Ready to get sewing? You've come to the right page for current guidance on sewing masks in the approved way and getting those masks to the organizations that need them most!
Scroll down to read about the steps involved in making masks: Learn Patterns, Get Materials, Sew Masks, Donate Your Work, and Share Your Work
1. Learn the preferred patterns
This simple face mask is one of our most often requested and highly recommended mask styles. It's simple to make, and can be made modified to fit a child, or adult!
Our recommendation for a simple mask pattern can also be viewed as a PDF by clicking here, or you can view the full pattern by scrolling to the bottom of this web page!
Other recommended patterns include:
"Care New England" - Download here
Written pattern for an adult mask with interfacing, nose bridge, cotton ties, & pocket.
This mask can be made without the interfacing is comparable to the "Very Best Face Mask Tutorial" video.
"Sweet Red Poppy" - Directions here
A text and video tutorial to make a bias-tape surgical face mask with flexible nose.
It's also ok to use a more simple design, just be sure to make note of that in your volunteer form and on the bag, when the masks are donated, so they can be directed to the appropriate recipients.
2. Get your materials ready
If you need to request materials of some type, please use this "Materials Donation/Request Form"
Important things we've learned along the way:
Some fabrics work better than others. Study finds, "The best masks are constructed of two layers of heavyweight "quilters cotton" with a thread count of at least 180, and had thicker and tighter weave. Added filters or various non-woven materials increases efficiency."
Use different color fabrics on the inside and outside of the masks, so the wearer can ensure they are coming into contact only with one side of the mask.
Different flexible materials can be used for nose bridges, but non-corroding materials are ideal (as they withstand high heat/dry cycles). Nose pieces may be: pipe cleaner, paper clips, jewelry wire (many are non-corroding), bread ties (double or triple-up), floral wire, garden wire, or other... What matters most is using something that creates a good fit/seal of the nose piece and that there is no risk of the metal poking through the fabric and causing injury.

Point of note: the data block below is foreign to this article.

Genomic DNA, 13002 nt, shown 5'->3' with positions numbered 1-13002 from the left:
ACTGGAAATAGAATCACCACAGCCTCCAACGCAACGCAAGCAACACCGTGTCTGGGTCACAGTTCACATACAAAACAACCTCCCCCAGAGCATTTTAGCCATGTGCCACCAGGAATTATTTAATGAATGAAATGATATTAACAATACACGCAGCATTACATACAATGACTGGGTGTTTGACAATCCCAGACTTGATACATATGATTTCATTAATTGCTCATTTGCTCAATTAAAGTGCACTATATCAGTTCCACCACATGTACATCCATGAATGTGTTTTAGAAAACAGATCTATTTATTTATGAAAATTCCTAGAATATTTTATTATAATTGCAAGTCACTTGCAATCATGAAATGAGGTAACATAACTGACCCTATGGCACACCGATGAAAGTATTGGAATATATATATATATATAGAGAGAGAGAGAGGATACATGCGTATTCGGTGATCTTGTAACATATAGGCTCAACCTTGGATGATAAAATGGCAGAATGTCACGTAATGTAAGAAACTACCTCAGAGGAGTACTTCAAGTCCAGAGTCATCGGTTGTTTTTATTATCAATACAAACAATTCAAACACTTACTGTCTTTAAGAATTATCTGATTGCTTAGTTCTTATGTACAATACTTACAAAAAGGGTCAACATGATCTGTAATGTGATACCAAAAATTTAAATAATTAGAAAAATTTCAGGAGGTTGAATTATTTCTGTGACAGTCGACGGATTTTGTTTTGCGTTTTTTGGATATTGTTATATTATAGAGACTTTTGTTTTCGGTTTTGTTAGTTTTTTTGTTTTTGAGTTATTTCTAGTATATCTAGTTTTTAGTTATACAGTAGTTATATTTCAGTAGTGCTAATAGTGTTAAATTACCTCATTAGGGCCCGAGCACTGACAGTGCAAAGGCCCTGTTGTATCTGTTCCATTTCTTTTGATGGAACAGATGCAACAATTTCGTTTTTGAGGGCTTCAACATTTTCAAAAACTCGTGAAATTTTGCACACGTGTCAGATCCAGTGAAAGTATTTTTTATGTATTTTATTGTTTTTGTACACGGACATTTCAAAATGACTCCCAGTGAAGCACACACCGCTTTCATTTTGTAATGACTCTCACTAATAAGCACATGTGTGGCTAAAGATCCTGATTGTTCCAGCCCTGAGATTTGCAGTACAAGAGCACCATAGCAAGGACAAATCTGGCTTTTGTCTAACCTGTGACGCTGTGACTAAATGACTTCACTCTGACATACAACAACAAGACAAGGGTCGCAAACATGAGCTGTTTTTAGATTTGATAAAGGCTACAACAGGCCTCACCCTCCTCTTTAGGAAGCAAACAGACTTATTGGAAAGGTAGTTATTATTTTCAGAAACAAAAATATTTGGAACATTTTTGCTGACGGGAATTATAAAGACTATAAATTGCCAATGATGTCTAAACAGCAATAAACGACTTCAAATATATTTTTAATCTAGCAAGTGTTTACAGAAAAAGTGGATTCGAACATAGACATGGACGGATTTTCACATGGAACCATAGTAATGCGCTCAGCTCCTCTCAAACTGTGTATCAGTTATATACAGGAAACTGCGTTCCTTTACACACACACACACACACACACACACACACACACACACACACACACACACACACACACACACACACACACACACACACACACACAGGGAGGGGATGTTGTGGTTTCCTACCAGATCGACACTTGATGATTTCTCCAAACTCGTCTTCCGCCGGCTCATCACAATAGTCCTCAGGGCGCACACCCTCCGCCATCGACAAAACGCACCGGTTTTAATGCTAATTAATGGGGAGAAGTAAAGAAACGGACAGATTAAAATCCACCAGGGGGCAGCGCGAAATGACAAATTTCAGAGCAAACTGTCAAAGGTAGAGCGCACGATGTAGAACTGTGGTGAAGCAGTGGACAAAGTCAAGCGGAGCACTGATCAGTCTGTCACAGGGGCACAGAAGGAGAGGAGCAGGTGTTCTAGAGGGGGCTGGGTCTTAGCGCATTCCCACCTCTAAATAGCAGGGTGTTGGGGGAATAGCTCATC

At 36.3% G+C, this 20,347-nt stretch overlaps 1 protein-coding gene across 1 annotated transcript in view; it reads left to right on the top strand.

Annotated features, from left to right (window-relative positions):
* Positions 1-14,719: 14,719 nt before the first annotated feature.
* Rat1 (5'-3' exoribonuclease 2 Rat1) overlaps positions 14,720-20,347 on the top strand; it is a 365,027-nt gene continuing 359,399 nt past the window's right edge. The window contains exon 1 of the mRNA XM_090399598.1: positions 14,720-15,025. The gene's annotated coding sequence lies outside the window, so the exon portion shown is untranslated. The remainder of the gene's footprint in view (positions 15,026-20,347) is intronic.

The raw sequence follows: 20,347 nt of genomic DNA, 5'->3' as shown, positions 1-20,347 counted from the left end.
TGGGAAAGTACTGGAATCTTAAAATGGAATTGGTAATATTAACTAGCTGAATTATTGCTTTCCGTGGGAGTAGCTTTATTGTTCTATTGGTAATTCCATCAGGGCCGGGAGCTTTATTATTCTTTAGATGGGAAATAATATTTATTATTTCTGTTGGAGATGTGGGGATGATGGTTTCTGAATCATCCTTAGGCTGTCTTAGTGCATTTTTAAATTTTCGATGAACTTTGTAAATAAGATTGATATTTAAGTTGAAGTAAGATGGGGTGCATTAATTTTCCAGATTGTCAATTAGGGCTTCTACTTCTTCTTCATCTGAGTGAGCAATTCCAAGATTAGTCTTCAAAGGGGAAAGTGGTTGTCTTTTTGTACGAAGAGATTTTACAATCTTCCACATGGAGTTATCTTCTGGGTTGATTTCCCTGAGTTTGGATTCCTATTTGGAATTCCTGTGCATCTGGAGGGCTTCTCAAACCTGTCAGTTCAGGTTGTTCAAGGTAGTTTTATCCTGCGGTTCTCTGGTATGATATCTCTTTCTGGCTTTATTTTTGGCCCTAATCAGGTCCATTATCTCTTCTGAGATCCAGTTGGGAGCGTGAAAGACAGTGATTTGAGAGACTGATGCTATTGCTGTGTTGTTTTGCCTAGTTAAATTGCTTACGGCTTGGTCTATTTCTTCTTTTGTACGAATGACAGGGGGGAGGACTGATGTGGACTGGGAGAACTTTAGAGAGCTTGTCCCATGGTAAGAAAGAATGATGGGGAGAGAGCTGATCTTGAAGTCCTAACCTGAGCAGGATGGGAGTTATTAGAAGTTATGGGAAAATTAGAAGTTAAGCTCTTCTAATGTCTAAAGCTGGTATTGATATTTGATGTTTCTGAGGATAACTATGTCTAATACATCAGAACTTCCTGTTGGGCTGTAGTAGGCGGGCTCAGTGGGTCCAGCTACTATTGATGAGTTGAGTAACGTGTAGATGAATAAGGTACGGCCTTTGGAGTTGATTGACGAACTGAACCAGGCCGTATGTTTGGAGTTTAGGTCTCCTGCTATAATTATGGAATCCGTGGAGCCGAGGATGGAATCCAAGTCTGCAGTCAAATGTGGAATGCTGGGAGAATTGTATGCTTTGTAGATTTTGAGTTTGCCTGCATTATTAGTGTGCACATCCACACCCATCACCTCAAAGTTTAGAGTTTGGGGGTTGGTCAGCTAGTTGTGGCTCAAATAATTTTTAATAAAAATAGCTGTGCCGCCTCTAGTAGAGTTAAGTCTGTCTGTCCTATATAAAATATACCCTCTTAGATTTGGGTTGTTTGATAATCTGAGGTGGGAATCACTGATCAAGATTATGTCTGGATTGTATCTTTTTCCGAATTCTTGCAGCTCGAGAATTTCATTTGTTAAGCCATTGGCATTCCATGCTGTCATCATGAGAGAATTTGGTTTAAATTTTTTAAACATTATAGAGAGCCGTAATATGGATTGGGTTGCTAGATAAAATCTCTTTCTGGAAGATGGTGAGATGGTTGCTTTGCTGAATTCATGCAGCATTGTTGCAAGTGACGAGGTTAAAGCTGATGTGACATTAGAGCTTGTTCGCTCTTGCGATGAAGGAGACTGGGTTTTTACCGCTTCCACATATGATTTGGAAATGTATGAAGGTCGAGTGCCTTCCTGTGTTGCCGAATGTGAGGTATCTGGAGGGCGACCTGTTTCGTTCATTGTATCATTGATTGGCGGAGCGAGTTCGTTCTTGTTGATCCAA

3. Start making masks
When you are ready to get sewing, please fill out the "Sewing Volunteer Form" here, to provide the group with information on your contribution.
Read this important document: "Safety Guidance for Home and Prep of Homemade Masks"
Note: this information is guidance, not guidelines. Please use responsible judgement and keep yourself educated on safety recommendations by the state and municipality.
Visit our Facebook Page to connect with other mask makers, share tips, and learn!
4. Donate your mask.
When you fill out your volunteer form, you'll indicate if there is a particular organization/focus effort for which you plan to sew your masks. It's also helpful if you comment on the Facebook Page under the thread you'd like to get involved with!
When your masks are completed, fill out this "Mask Pickup Form" to schedule a porch pickup of your completed masks. Porch pick-ups happen on Sundays.
Complete the donation form you see in the image to the left, you can download it by clicking here.
There are also Central Drop-Off locations available. You can see the latest available locations here, open during each location's traditional business hours:
Anchorage: First Congregational Church (Mon/Weds 12-2)
Anchorage: Alaska Club West
South Anchorage: Midnight Sun Brewing Company
Eagle River: Quilt Cache
Wasilla: Sylvia Quilt Depot
Seward: Sew'n Bee Cozy
Talkeetna: Upper Susitna Food Pantry
Here are examples of recent projects Alaska Mask Makers have fulfilled:
Preferred Simple Mask Pattern (Full Instructions)
BONUS: Beyond Fabric Masks
Interested in making other types of Personal Protective Equipment besides masks? Our community on Facebook is wonderfully creative. Many folks are posting ideas about making gowns, caps, mask ties, and more! Come join us and check it out!
Here is a recommended scrub hat pattern that's simple to do!
There are local efforts underway to product N95-like masks with 3D printing. They are looking for anyone with a printer who is able and willing to help out. Click on this link to learn more and (from that page), add yourself to this spreadsheet if you have a 3D printer, are in Alaska, and are willing to help out!